That’s not to say there aren’t many students who are expelled for repeated violations of minor school rules, or where the underlying trigger was actually a minor violation, and it may be escalated into something that could’ve been prevented. I don’t want to leave expulsions off the table.

On the other hand, the vast majority of the offenses in the states that report these data to the public, we find the vast majority are from minor infractions, categories like disruption, willful defiance, truancy, dress code violations—all sorts of minor offenses.

There are 24 offense codes for which a student can be suspended out of school. One of those is the category of “disruption or willful defiance.” It’s sort of the catch-all, and you can be suspended for rolling your eyes at the teacher, or throwing a pencil, or not following directions. Forty-eight percent of all the suspensions in California fall under that one category.

There are other minor offense categories like “possession of tobacco” and “minor altercations” that are also suspendable offenses. This huge catch-all “minor offense” category accounts for also the largest racial disparities, and the largest disparities between kids with and without disabilities. So there is a sort of misconception, maybe because (at least when I went to school and when you went to school) I think you suggested it was only the really serious kinds of offenses where the schools would respond with a removal from school, whether it be a suspension or expulsion. Today, suspensions in many districts are handed out right and left.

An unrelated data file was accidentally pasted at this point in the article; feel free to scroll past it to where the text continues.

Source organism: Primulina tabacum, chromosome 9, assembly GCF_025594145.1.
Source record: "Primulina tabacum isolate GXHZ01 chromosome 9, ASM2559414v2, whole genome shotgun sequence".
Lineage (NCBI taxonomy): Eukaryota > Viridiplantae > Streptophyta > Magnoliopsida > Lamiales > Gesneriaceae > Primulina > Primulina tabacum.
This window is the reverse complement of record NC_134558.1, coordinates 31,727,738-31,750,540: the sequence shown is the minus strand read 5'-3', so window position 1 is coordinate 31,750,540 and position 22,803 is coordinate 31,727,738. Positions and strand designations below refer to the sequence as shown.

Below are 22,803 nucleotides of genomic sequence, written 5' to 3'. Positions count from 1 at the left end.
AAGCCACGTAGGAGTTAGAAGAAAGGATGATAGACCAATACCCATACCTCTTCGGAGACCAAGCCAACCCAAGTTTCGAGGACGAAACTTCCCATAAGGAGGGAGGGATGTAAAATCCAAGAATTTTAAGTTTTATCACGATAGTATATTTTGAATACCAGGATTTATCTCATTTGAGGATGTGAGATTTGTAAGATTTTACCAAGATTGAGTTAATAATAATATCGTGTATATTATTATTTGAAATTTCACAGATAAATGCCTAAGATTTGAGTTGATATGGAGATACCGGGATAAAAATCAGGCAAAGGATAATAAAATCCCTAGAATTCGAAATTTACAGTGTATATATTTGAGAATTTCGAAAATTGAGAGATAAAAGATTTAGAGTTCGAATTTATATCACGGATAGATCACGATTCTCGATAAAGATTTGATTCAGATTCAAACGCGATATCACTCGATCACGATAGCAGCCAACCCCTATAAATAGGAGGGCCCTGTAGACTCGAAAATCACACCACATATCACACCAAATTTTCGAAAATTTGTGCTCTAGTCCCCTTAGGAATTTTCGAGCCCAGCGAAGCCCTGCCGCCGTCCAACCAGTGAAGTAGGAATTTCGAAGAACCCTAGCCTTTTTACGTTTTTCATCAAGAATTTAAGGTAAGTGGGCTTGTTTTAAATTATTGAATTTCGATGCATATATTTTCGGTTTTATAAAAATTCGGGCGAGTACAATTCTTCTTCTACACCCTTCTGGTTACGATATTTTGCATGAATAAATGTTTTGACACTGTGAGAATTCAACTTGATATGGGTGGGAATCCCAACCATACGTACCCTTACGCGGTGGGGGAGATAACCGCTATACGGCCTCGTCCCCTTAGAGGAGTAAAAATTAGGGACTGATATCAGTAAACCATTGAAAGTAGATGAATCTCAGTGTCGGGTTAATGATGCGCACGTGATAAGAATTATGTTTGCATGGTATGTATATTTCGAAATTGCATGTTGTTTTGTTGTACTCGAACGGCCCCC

It’s important also to say that we looked at every middle school and high school across the country that was surveyed by OCR, so this is over 7,000 districts and tens of thousands of schools, and found out there were many, many schools–the majority actually I would not consider high suspending, but there were also many that are way above the national averages for suspension rates. We see rates for black students in many districts exceeding 50 percent of their enrollment. That’s in K through 12. We looked at the middle school rates, and the high school rates that are even higher than that.